Examining fork after impact



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Anonymous

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Hey all,

I had my wheels looked at after an impact. Now the fork. It's Al with a steel steerer. The wheels
were more than fine, which indicates the impact was probably slower than I orgininally thought.

Exactly for what am I looking? I presume cracks where the steel and Al meet? Any other place where
an impact would crack this thing? Or is this simply not a job for someone without experience in
examining forks?

Thanks, Doug
 
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Harris

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"Doug" wrote:
> I had my wheels looked at after an impact. Now the fork. It's Al with a steel steerer. The wheels
> were more than fine, which indicates the impact was probably slower than I orgininally thought.

Not necessarily. As several folks pointed out in your earlier thread, wheels usually fare better
than forks and frames in head on impacts.

> Exactly for what am I looking? I presume cracks where the steel and Al meet? Any other place where
> an impact would crack this thing? Or is this simply not a job for someone without experience in
> examining forks?

Look for bumps and/or cracked paint on the down tube an inch or two from where it attaches to the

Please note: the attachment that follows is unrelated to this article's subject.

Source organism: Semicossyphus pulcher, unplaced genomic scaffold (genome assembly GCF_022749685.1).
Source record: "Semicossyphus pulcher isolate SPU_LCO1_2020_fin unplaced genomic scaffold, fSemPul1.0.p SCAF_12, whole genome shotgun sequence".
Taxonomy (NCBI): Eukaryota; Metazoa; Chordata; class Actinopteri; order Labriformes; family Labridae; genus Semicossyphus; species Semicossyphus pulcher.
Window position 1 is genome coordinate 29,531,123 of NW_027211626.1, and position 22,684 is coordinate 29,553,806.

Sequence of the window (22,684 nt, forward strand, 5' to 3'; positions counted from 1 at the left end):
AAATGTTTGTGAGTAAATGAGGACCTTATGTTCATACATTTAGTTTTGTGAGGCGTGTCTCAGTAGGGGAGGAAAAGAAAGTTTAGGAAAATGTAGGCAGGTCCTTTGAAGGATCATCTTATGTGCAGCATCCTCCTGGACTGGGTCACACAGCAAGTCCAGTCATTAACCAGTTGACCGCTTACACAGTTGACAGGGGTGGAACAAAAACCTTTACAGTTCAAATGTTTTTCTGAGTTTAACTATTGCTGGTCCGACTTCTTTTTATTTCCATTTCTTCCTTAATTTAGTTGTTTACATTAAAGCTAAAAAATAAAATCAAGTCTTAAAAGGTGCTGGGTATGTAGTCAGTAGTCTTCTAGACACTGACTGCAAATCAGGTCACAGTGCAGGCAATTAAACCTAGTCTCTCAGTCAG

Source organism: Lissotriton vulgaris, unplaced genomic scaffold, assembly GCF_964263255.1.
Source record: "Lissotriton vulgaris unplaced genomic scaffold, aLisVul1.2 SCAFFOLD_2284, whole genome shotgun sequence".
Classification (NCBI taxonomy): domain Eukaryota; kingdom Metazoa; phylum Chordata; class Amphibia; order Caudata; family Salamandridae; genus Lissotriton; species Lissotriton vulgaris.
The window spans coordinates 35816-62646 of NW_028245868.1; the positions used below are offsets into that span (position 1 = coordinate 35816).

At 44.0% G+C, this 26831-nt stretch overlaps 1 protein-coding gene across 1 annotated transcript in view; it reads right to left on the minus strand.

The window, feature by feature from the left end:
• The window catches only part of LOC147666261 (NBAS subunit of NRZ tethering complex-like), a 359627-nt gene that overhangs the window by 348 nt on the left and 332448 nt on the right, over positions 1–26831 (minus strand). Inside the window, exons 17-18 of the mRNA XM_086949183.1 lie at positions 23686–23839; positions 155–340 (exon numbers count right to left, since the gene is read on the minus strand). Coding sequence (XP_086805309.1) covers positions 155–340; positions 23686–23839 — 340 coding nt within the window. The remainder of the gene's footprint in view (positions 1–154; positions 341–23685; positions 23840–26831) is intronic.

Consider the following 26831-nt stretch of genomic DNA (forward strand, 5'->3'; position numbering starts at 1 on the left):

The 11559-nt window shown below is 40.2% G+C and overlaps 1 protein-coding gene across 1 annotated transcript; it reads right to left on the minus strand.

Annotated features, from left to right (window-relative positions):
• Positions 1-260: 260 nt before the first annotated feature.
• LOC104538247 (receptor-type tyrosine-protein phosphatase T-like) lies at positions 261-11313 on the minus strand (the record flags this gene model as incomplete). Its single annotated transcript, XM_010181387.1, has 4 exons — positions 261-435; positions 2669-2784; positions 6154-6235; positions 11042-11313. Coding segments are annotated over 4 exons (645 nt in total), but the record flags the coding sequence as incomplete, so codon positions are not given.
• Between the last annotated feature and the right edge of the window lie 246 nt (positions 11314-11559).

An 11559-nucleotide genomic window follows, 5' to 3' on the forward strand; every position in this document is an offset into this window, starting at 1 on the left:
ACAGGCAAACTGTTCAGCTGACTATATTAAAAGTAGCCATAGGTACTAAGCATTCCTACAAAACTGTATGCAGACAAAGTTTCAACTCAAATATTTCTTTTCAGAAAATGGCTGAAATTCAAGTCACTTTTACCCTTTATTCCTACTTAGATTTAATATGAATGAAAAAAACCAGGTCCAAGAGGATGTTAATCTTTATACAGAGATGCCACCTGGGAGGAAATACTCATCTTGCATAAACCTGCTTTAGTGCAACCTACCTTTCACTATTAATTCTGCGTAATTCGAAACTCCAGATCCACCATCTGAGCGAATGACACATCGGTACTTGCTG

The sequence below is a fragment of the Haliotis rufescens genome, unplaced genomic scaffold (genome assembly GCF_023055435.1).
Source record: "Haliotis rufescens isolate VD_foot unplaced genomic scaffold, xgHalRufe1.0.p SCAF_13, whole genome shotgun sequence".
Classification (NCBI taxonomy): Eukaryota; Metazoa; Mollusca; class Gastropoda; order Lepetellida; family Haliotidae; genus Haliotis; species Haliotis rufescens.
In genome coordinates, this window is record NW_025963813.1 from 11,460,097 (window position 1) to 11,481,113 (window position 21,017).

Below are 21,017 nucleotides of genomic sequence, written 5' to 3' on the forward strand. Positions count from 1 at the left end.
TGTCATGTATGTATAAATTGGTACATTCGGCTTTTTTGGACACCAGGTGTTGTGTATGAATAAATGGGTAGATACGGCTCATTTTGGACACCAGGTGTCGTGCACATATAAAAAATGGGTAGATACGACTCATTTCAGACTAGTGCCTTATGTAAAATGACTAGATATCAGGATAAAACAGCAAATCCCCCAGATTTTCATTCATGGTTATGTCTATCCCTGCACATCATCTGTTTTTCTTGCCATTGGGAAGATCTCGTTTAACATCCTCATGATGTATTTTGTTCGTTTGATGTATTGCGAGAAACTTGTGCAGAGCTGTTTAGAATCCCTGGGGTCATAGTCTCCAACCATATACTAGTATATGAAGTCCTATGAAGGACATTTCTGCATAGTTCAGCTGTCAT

head tube. Check that the fork blades weren't bent back. If these are traditional curved forks, the
upper portion should be in line with the steerer tube. And yes, look for cracks anywhere in the
affected area. Damage to an aluminum fork may not be as apparent as with steel, but a damaged
aluminum fork can fail without warning. I'd have it looked at by a pro.

Art Harris
 
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Harris

Guest
"Doug" wrote:
> Exactly for what am I looking?

Also check that the headset isn't binding.

Art Harris
 
C

Chris Zacho "Th

Guest
Cracks, obviously, wrinkled near the joints, misalignment of the fork blades (tough to see
sometimes).

May you have the wind at your back. And a really low gear for the hills! Chris

Chris'Z Corner "The Website for the Common Bicyclist": http://www.geocities.com/czcorner
 
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